Minnesota Right to Work Laws
Created by FindLaw's team of legal writers and editors | Last reviewed June 20, 2016
This article has been written and reviewed for legal accuracy, clarity, and style by FindLaw’s team of legal writers and attorneys and in accordance with our editorial standards.
The last updated date refers to the last time this article was reviewed by FindLaw or one of our contributing authors. We make every effort to keep our articles updated. For information regarding a specific legal issue affecting you, please contact an attorney in your area.
What are 'Right to Work' Laws?
A growing number of states have adopted laws that do away with requirements that employees join a union and pay dues if they are part of a bargaining unit. These are typically referred to as "right to work" laws, a name which reflects the perspective of those who support such laws. Unions and union members oppose these laws as an attempt to suppress their numbers, while supporters claim it's unfair to "force" someone to join a union. But even if someone in a right to work state refuses to join a union, they still are covered by the same protections and enjoy the same benefits as their union dues-paying colleagues.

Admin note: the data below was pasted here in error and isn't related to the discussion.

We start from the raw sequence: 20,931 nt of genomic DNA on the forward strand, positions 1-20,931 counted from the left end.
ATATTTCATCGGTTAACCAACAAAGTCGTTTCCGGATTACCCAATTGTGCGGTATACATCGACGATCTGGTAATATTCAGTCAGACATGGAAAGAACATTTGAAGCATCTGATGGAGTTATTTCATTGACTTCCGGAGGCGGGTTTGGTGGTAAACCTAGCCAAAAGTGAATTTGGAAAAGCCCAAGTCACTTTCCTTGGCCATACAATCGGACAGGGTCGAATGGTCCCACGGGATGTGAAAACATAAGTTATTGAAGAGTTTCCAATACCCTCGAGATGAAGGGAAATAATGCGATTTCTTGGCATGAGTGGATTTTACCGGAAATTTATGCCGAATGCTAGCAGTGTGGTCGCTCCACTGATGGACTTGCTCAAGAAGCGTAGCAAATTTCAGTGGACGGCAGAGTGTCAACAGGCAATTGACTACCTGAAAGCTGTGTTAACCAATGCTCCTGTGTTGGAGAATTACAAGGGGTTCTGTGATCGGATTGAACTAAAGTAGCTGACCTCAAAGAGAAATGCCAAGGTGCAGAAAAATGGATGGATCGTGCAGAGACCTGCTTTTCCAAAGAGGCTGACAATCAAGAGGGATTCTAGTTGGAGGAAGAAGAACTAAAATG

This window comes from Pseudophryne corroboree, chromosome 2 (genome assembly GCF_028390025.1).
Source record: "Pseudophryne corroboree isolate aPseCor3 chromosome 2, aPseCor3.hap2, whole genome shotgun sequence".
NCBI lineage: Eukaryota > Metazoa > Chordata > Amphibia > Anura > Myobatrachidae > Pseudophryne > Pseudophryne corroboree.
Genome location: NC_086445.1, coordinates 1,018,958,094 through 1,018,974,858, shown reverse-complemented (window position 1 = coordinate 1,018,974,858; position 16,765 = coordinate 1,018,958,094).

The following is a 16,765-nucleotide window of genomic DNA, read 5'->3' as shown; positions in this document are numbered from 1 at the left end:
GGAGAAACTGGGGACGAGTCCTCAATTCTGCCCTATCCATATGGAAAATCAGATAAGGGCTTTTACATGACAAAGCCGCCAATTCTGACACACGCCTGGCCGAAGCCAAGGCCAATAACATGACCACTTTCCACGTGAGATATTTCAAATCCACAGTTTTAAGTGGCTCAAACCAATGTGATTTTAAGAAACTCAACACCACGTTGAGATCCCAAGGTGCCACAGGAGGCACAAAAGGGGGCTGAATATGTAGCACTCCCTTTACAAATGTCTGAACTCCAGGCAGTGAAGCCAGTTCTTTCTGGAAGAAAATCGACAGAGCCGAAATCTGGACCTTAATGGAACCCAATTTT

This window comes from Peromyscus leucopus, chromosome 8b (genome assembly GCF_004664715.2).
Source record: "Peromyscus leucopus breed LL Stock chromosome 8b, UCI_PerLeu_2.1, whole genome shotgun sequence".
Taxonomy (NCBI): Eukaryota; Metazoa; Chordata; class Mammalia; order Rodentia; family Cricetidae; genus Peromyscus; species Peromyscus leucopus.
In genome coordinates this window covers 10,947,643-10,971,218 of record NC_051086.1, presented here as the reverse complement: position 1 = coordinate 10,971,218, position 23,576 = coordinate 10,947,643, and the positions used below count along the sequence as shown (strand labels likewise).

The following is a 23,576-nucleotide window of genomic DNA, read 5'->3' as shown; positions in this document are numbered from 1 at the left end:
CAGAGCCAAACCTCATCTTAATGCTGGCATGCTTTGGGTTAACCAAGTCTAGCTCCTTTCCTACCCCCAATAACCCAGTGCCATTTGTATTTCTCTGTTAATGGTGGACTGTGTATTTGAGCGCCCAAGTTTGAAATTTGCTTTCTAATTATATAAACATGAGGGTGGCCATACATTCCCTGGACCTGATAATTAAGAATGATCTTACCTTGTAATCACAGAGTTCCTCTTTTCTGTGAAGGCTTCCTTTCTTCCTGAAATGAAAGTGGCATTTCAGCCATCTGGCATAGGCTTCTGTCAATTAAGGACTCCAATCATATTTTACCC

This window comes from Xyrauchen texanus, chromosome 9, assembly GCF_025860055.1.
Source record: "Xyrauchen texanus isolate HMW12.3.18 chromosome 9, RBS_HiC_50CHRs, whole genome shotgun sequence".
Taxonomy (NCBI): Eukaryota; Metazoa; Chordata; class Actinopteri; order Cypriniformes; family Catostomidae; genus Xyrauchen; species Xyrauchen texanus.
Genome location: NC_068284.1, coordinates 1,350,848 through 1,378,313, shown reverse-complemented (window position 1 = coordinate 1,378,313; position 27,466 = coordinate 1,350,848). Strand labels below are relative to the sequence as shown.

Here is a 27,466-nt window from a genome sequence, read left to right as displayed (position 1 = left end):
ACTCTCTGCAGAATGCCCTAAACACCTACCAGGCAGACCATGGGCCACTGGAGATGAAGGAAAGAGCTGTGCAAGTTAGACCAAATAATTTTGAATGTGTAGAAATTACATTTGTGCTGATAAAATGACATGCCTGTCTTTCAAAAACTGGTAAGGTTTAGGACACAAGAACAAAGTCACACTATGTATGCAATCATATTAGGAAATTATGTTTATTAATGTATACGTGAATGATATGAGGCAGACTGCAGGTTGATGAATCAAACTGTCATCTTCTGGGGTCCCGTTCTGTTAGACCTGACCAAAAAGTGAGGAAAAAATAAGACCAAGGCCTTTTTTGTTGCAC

As a matter of law, right to work statutes make it illegal to consider union membership status as a condition of employment.
Does Minnesota Have a Right to Work Law?
Minnesota does not have a right to work law, which means employees that are part of a unionized workforce must join the union or make "fair share" payments equivalent to the cost of union dues. Such fair share dues payments are not enforceable in states with right to work laws, even though they benefit from gains achieved through union activity.
See FindLaw's Unions section for more articles and resources.
|Code Section||No statutory provisions|
|Policy on Union Membership, Organization, etc.||-|
Note: State laws are in a constant state of flux and often change through legislation, case law, or ballot initiative. FindLaw makes every effort to stay up-to-date, but you may also want to contact a Minnesota employment law attorney or conduct your own legal research to verify the state law(s) you are researching.
The Minnesota Labor Relations Act
While the state's Labor Relations Act (MLRA) contains several provisions that protect unions at private companies and regulate their activities, it is mostly preempted by the much-broader National Labor Relations Act (NLRA, a federal law). For the most part, it only comes into play for small employers that are not covered by the federal NLRA. If you have specific questions about union laws in Minnesota, be sure to speak with a labor lawyer in your area.
Research the Law
- Minnesota Law
- Official State Codes - Links to the official online statutes (laws) in all 50 states and DC.
Minnesota Right to Work Laws: Related Resources
You Don’t Have To Solve This on Your Own – Get a Lawyer’s Help
Meeting with a lawyer can help you understand your options and how to best protect your rights. Visit our attorney directory to find a lawyer near you who can help.
Next Steps: Search for a Local Attorney
Contact a qualified attorney.